Carrie boards the train to Chicago with big ambitions. She gets a job stitching shoes and her sister's husband takes almost all of her pay for room and board. Then she injures a finger and is fired. This is the 1890s. Charles Drouet, a salesman she met on the train, comes to her rescue, invites her to dine at Fitzgerald's where the manager George Hurstwood sends over a bottle of champagne. Stay in Drouet's apartment. He will be on the road 10 days. When she leaves the apartment many months later -- on a train bound for New York -- her traveling companion is Hurstwood. Why is he in such a hurry?Written by
Dale O'Connor <email@example.com>
The 2004 DVD version contain the deleted "flophouse" scene never seen by the audience in the US. This sequence was removed at the film release due to the political state of affairs in the US during this era. Chapter 16 contains that scene. See more »
Melodrama had come a long way between the thirties austere black and white Stahl tear-jerkers to the fifties flaming Sirk extravaganzas ,which were often remakes of the first director's works ( "when tomorrow comes" "imitation of life" "magnificent obsession")
At the beginning of the fifties ,Wyler -who had already approached melodrama ("Mrs Minniver","little foxes" and even elements of his admirable "best years of our lives) opted for full bore weepie,the "enough is enough" genre and thus anticipated on the great maudlin movies of the fifties which was another golden era for the style,not only Douglas Sirk but also Minelli,Cukor,Dmytryk ,King... Jennifer Jones ,the romantic actress par excellence ,is the bridge between the two eras:she has nothing to do with Irene Dunne or Margaret Sullavan because she's primarily an intuitive:her face is constantly longing for the love which ceaselessly eludes her :no actress succeeded as she did as far romantic passion is concerned ("duel in the sun" "madame Bovary" "Ruby Gentry" are good examples).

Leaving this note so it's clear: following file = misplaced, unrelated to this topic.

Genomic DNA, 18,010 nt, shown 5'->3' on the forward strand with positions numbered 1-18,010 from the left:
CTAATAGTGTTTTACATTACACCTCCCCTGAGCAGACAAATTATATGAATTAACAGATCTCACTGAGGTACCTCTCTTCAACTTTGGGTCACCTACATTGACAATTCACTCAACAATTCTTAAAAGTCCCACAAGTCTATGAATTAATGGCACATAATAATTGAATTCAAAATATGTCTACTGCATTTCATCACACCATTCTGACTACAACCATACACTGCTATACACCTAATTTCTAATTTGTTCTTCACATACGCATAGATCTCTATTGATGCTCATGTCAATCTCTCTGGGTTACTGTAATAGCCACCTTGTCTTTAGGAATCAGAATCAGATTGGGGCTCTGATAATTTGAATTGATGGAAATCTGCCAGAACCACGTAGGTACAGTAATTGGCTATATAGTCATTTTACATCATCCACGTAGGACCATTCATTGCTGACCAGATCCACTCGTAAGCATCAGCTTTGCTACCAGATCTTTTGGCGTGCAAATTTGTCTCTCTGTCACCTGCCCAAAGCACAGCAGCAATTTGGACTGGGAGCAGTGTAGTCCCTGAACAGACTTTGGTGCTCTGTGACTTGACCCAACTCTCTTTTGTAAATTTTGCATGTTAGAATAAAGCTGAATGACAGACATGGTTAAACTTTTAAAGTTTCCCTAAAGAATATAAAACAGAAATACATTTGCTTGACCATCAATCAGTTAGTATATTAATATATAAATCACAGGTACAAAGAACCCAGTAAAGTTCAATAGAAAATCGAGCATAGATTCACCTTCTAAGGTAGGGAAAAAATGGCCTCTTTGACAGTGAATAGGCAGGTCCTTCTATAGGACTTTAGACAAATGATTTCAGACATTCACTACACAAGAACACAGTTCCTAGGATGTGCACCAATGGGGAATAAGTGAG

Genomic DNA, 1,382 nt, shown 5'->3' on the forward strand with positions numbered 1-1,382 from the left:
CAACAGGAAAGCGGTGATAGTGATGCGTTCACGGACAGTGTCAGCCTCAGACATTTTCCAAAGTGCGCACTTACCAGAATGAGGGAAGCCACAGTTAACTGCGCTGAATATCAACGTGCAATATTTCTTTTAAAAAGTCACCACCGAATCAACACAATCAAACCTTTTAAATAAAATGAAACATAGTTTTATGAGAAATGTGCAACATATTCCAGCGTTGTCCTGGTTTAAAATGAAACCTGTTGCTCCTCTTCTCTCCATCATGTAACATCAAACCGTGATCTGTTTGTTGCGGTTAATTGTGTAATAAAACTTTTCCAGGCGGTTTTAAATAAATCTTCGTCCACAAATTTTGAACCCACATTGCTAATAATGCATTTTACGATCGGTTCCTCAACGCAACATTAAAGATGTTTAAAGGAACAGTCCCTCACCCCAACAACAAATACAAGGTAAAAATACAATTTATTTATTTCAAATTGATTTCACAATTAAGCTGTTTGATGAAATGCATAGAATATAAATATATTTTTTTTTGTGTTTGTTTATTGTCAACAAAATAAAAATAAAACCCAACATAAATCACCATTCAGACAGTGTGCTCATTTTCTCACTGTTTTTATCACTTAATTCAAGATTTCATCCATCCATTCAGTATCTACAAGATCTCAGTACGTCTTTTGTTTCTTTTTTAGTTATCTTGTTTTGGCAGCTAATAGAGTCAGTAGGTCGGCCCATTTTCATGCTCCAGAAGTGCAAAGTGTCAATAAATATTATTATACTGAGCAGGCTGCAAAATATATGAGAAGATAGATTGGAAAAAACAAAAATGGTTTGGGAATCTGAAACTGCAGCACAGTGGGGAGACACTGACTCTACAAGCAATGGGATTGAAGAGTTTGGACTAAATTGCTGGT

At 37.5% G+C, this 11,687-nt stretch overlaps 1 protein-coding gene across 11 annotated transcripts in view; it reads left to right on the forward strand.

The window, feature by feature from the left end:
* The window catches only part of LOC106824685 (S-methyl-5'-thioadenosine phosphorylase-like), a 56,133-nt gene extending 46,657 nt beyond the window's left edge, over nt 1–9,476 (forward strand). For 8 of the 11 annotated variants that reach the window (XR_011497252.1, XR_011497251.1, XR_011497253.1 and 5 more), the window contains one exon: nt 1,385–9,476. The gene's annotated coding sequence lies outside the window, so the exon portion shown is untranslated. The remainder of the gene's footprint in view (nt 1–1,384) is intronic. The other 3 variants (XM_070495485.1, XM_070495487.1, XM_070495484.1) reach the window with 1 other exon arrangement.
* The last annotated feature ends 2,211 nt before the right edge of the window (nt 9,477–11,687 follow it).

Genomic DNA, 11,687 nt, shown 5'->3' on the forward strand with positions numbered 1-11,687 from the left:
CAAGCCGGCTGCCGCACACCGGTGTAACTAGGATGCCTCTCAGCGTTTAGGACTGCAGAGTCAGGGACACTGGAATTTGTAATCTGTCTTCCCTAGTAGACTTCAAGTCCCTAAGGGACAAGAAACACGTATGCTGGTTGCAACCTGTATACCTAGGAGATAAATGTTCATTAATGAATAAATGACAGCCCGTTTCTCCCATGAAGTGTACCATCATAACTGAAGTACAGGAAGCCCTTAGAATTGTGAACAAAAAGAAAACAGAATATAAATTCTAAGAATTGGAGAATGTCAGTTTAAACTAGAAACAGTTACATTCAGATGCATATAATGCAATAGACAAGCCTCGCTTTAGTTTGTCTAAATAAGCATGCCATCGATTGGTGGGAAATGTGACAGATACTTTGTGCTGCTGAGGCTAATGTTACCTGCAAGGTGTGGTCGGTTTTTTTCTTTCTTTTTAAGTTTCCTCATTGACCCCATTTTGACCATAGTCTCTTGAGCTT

And yet,despite the title,the plot focuses on Olivier's character.the great thespian is very moving,going from riches to rag with equal command.The plot encompasses everything that makes a melodrama a delight for afficionados of the genre.Olivier's downfall is almost realist -and sometimes recalls Murnau's "der Letzte Mann" (1924).Wyler depicts his plight and humiliation in lavish detail .That's strange,because ,generally ,man is spared in melodramas .
The legendary depth of field you can find in any Wyler movie is used with great results in the scenes when Carrie comes for the first time in the luxury restaurant where she's invited.
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